Now that I’m applying it to everything I’ve got going on?

I think I’m looking forward to being a heroine in my own story. To writing my own life.  🙂

What do you think?  What do you do to keep moving, to get things done?  What systems do you have that work?

If you found this interesting, please re-tweet!

The Foundation of Non-Evil Book Promotion.

Non-Evil Book Promotion

Can you have a kick ass book promotion plan without being evil?

The tagline here is “sell a lot, without selling out” because I think that you want to be authentic, and… well, non-evil.  (“Sell a lot without being evil” just doesn’t have the same ring.  Also, I think Google’s mission statement already uses it.)

“If you write it, they will come.”

In one of the comments in my last post, DeeAnna Galbraith mentioned that “if it’s a good book, it will find a solid audience.”

I love the hope in this mentality, and I think that the book must come first, period.  If you don’t focus on improving your craft, there’s no point in promoting, because you either won’t have enough to promote (too busy promoting, not enough writing) or the stuff you write won’t stand up to scrutiny.

Unlike some non-fiction authors, we aren’t able to cruise on our reputations as experts, dining out on speaking tours and partnerships, seminars and licensing. We’re novelists, fiction writers and our books are our livelihoods.

Does cream rise to the top?

Alas, I don’t believe “good books find an audience”  is necessarily true.  I’ve had many friends who have written wonderful books. However, for lack of consistent or effective publishing efforts (on their part or the part of their publishers) they were unable to connect with readers.

Consequently, they didn’t “make their numbers.”

For those in traditional publishing especially, if you don’t sell a certain number of copies (usually sell-through, or a percentage of number printed and distributed vs. number actually sold) then you’re suddenly on a slippery slope.  Bookstores will return you, and when your next title comes up, they will check your name, and see what your last sell-through was.  Low sell through = fewer or no copies of future books.  Publishers also look at this, and when your next contract comes up, they may decide to pass.

What about e-publishing?

Admittedly, with the boom of e-publishing, you no longer have to fight for limited shelf-space.  But with the deluge of offerings, it’s harder and harder for good books to be noticed.  If you aren’t doing something for promotion, then your masterpiece may languish in Amazon limbo, selling two copies a quarter.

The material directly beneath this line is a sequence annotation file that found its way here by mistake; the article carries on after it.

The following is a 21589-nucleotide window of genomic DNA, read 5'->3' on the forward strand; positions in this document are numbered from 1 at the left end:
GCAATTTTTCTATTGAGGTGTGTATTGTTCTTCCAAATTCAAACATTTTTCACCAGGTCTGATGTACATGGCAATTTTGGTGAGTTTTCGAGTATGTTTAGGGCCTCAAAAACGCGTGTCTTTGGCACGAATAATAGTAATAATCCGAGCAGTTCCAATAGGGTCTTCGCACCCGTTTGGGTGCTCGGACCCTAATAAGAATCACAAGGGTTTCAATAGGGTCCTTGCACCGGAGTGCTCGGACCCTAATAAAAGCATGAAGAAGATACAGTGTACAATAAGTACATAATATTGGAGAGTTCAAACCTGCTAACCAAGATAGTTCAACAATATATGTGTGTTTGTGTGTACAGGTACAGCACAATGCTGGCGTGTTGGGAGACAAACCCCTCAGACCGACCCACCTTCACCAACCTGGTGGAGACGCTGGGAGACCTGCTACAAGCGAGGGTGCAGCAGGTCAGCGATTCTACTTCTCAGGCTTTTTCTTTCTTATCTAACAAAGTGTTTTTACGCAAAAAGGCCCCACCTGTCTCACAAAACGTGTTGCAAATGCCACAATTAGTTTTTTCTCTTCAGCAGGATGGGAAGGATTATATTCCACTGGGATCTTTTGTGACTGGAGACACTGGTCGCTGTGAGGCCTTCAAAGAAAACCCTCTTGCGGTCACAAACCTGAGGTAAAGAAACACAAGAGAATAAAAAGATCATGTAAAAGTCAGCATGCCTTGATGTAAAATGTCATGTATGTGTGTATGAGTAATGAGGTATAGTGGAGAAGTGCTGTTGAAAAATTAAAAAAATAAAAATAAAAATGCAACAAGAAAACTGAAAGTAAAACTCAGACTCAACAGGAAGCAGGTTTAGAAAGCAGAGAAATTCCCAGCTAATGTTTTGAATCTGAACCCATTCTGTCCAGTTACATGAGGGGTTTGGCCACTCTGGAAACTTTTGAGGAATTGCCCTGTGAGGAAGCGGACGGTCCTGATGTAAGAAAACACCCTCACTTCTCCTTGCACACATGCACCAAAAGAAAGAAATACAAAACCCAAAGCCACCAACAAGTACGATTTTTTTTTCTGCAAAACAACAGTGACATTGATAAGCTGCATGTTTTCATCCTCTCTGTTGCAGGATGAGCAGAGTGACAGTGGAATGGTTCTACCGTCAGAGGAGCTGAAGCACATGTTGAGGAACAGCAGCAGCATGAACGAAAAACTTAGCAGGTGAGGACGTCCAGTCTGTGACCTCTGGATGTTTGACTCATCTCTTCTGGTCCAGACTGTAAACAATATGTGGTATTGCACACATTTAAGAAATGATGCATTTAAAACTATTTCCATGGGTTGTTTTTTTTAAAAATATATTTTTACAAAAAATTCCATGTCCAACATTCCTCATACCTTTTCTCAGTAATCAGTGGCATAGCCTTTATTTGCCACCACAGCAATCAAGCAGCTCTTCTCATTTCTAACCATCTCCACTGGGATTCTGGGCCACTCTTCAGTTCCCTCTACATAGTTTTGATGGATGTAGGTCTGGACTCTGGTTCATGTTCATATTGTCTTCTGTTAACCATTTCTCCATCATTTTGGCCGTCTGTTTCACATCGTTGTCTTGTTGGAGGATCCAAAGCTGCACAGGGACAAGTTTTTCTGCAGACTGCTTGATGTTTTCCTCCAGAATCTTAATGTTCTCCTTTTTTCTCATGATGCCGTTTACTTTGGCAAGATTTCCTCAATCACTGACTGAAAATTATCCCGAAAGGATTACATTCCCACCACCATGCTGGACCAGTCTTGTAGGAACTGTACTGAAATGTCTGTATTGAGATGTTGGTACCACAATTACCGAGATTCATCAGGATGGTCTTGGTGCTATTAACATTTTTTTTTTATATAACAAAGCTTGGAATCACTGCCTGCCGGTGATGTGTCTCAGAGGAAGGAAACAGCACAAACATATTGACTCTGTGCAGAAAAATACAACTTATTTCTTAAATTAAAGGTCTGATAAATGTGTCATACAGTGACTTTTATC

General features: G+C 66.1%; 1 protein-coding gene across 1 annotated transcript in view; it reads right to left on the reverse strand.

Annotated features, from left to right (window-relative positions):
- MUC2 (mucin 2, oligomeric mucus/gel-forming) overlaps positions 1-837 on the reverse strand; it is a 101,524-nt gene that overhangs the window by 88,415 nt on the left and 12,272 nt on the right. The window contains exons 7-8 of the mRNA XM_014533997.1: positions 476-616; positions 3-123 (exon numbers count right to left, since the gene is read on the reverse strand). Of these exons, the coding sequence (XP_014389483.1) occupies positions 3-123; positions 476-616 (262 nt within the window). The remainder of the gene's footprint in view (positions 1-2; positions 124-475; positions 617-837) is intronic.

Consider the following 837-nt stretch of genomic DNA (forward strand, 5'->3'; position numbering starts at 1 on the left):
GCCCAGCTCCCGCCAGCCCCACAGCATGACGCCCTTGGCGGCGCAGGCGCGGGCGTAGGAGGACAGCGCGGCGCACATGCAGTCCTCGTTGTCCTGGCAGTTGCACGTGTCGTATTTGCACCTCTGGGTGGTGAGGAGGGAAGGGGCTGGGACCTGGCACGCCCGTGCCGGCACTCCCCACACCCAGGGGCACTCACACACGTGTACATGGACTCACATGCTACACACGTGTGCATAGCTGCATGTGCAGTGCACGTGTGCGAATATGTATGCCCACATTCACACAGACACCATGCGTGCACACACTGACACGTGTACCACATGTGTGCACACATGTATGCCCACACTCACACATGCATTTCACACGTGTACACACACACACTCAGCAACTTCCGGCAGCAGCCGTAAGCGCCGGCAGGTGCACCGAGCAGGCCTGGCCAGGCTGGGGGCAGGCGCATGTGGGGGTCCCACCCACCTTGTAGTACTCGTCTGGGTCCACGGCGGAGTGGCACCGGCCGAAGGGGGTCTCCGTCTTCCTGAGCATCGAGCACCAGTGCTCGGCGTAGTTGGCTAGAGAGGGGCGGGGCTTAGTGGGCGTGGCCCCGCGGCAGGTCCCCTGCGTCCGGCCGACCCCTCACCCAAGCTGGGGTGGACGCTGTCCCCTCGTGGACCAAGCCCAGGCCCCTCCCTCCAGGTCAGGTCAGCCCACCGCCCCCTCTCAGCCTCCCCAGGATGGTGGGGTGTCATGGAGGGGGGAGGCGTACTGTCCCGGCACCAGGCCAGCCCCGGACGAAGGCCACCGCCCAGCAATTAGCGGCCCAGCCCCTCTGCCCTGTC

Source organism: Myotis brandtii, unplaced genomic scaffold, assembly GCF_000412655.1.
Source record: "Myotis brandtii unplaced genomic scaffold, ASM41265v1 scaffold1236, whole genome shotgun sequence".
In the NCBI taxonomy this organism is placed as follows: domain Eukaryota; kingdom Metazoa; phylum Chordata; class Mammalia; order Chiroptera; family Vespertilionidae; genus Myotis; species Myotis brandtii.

So we’re back to push-push-sell-sell?

Yes, you need to promote.You should have a plan to promote.  Yes, you can decide you want to be a huge, screaming, set-the-world-ablaze success.

No, you don’t need to be evil to carry this out.

The whole point of White Hat promo is to think of your reader first.  Consequently, all of your promotional efforts, and the foundation of your whole book promotion plan, is going to focus on your Right Reader.

You need a comprehensive plan to effectively promote your book.  To do that, you’re going to need the following foundation:

1.  Look at your work.  What genre are you in?  What makes you unique?  (In business jargon, they call this your USP, or Unique Selling Point.)

This can be hard to pin down, especially if you’re writing a very popular genre.  Let’s say you’re writing a cozy mystery.  What’s the hook?  Some examples: “crafty” (knitting, scrapbooks, decoupage); foodie (cupcakes, chefs, recipes);  or role (debutante, maid, traveling clown.  Okay, I made that last one up.)

The idea is to drill down in your niche.  It’s not enough to say you write cozy mysteries, or romantic comedy, or horror.  You write cozy mysteries about a pet psychic.  You write romantic comedy like modern day Kate Hepburn/Spencer Tracy movies.  You write gritty, violent horror stories that take place in the Mojave Desert. Why?  because you want to make it as easy as possible for a Right Reader to be intrigued — and a Wrong Reader to go away.

2.  Draw a sketch of your Right Reader.  Remember: this is someone who is desperately searching for what you’re writing, rather than someone who would enjoy it if they gave it a chance.  The clearer you can visualize this reader, the easier it’s going to be to make decisions about how to design your website, and what to write for your newsletter, blog, posts, and tweets.  In every communication, you want to pretend you’re communicating with your Right Reader alone.  One size does not fit all.  Communication that tries to cater to Every Reader tends to be a bland pap that attracts no one.

3.  Go native.  Once you’ve identified your Right Reader, find out where she hangs out.  Go to a book club.  Lurk in some forums.  Read book blogs.  Remember:  this is a recon mission! Right now, you care enough about your Right Reader to be interested in who she is, what she wants, and what has disappointed her in the past.  Read what she’s suggesting.  If you find stuff you love that’s applicable, share it.  Become known as “that person who knows great books/has funny insights/is kind” rather than “that author who makes every comment a way to talk about her book coming out.”

4.  Be consistent.  This means visually, in your copywriting, and in any communication you do. Again, you’re making it easier for your Right Reader to be attracted and find out more.  If you write violent, gritty, modern horror that takes place in the Mojave, then maybe instead of the usual Gothic fonts, graveyards,  and blood splatter on a black background, go for shades of gray and really creepy desert imagery.  If you’re writing Hepburn/Tracy styled rom com, maybe have pictures of a man and a woman, with smirks of challenge, facing each other from either side of your header.  Make the motif match the USP.

Also, have your website match your social media, your newsletter, your business cards, your newsletter.  Be visually consistent.  Also, use the same “voice” across the board.  Don’t write your newsletter as if it’s coming from a company, your bio as if your publicist wrote it, your tweets as if you’re talking to your high school pals, and your blog as if you’re Sybil, complete with multiple personalities.  Consistency is key.